Increasing Education's Return Rate for Public Interest Professionals

Increasing Education's Return Rate for Public Interest Professionals

DOI: 10.4018/978-1-7998-3476-2.ch035
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The author argues that the student loan debt crisis is, in fact, a shortage of public interest professionals. Solving this problem requires replacing the Becker Human Capital Model with a new post-secondary finance model, based on a suggestion of Carolyn Hoxby. The new model says that if the social benefits exceed the upfront costs, get the education. This is in contrast to the previous model that says if the lifetime income exceeds the upfront costs, get the education. The new model suggests counseling to help students be efficient in their college careers and back end debt forgiveness for people recruiting to public interest professions. Pell Grants tied to particular career paths would be used to attract non-traditional students to prepare for public interest careers.
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Some years ago John Wang observed that the United States economy Is “in the midst of a revolution … driven by the masses of data that we can now collect and analyze about consumers” especially in regard to “their needs and desires.” And, as he pointed out, this “new Age of Big Data … poses huge challenges” as well as “presents new opportunities” (Wang, 2012). If we are to meet these challenges and capitalize on these opportunities in all areas of our economy we must emulate the changes we have made in the American health care system. The health care system, embracing such innovations as computer assisted diagnosis (CAD) has made great strides in capitalizing on the possibilities of these technological breakthroughs in collecting and analyzing data, in part because of advances in our understanding of disease processes.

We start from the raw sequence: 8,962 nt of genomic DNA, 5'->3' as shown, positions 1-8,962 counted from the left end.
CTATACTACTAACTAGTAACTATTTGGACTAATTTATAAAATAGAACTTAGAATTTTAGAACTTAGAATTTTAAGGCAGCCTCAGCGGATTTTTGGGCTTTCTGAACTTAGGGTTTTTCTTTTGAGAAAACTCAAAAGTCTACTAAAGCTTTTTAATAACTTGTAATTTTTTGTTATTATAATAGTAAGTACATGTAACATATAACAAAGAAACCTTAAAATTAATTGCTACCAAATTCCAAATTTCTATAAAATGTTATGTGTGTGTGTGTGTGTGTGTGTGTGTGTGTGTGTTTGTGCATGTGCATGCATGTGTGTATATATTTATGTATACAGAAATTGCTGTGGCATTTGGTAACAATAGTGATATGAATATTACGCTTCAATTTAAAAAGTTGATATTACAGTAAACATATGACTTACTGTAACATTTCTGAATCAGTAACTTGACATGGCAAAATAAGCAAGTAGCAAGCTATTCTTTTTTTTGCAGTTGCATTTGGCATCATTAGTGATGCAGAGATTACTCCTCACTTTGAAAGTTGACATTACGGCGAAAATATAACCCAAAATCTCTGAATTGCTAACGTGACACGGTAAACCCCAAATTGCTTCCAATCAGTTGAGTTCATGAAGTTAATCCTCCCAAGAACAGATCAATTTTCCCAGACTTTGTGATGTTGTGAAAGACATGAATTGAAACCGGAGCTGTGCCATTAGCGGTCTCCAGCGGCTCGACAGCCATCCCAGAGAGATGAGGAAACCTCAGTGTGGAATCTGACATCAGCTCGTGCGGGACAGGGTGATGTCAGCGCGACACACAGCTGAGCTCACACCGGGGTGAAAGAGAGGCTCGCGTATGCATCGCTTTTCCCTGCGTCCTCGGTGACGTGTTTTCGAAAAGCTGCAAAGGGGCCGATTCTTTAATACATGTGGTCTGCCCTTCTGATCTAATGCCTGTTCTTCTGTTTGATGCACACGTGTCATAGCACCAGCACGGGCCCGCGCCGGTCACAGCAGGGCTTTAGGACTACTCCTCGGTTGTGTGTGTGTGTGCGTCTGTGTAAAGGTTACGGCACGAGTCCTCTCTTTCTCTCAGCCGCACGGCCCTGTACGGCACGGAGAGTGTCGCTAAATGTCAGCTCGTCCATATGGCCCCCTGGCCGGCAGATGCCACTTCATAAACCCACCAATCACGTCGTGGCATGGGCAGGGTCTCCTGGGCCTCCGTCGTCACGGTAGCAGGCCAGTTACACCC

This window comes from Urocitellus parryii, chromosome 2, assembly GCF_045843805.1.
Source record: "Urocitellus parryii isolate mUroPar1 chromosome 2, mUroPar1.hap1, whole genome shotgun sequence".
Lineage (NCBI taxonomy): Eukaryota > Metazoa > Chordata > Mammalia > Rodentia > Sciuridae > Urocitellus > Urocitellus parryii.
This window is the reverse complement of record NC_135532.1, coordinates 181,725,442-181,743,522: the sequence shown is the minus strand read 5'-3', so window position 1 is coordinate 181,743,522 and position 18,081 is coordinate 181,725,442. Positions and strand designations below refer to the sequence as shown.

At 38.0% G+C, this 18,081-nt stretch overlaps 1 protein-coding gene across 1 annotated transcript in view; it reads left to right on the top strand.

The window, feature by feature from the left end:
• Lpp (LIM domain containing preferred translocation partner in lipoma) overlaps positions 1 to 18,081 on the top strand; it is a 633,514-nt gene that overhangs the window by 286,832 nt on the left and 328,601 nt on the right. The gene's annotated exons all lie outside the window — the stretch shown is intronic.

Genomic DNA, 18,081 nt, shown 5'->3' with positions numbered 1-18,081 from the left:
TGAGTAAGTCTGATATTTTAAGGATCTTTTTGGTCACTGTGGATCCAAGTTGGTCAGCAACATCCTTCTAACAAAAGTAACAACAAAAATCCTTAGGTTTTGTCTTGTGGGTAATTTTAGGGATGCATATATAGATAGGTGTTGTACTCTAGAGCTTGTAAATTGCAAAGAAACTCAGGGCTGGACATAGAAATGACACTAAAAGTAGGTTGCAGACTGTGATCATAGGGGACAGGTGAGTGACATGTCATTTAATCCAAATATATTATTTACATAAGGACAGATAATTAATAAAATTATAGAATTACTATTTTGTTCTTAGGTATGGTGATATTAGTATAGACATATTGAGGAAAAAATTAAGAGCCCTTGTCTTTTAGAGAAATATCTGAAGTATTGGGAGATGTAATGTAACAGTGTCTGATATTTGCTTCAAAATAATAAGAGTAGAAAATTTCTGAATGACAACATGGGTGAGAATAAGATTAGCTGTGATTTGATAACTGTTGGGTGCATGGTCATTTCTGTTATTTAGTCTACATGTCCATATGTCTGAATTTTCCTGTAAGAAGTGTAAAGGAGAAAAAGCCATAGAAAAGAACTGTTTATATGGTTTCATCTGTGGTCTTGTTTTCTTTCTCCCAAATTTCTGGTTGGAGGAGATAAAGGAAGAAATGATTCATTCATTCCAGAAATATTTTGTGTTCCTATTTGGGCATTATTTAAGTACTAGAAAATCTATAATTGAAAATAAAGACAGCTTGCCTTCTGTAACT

One area of the United States economy ripe for improvement through updating of our economic theories and technology is in the training and utilization of public interest professionals. A return rate to education in these professions that is too low to attract recruits has led to a shortage of public interest professionals. Our country is not producing enough such professionals nor is it overcoming the shortage through immigration as it has been able to do in high technology fields in demand in the private sector.

It is this shortage of public interest professionals -- which is acute in some fields and, related to how we finance post secondary education in this country -- that is the student loan debt crisis as far as this chapter is concerned. Even in those instances such as dentistry where overall we have adequate numbers of service professionals, thanks to distribution problems we have urgent unmet needs among low income patients or those in remote rural areas. In some cases, e.g. high school STEM discipline teachers and guidance counselors we are both failing to produce enough teachers and compounding the shortage by not distributing them in a way that would maximize students served.

The main point of this chapter is that the solution to the shortage of public interest professionals is simple in principle: (1) we must counsel high school students to be efficient in their post secondary educational careers beginning no later than the junior year, and (2) we must provide back end subsidies including salary hikes for people recruiting into public interest professions such as teaching in our public schools and guidance counseling.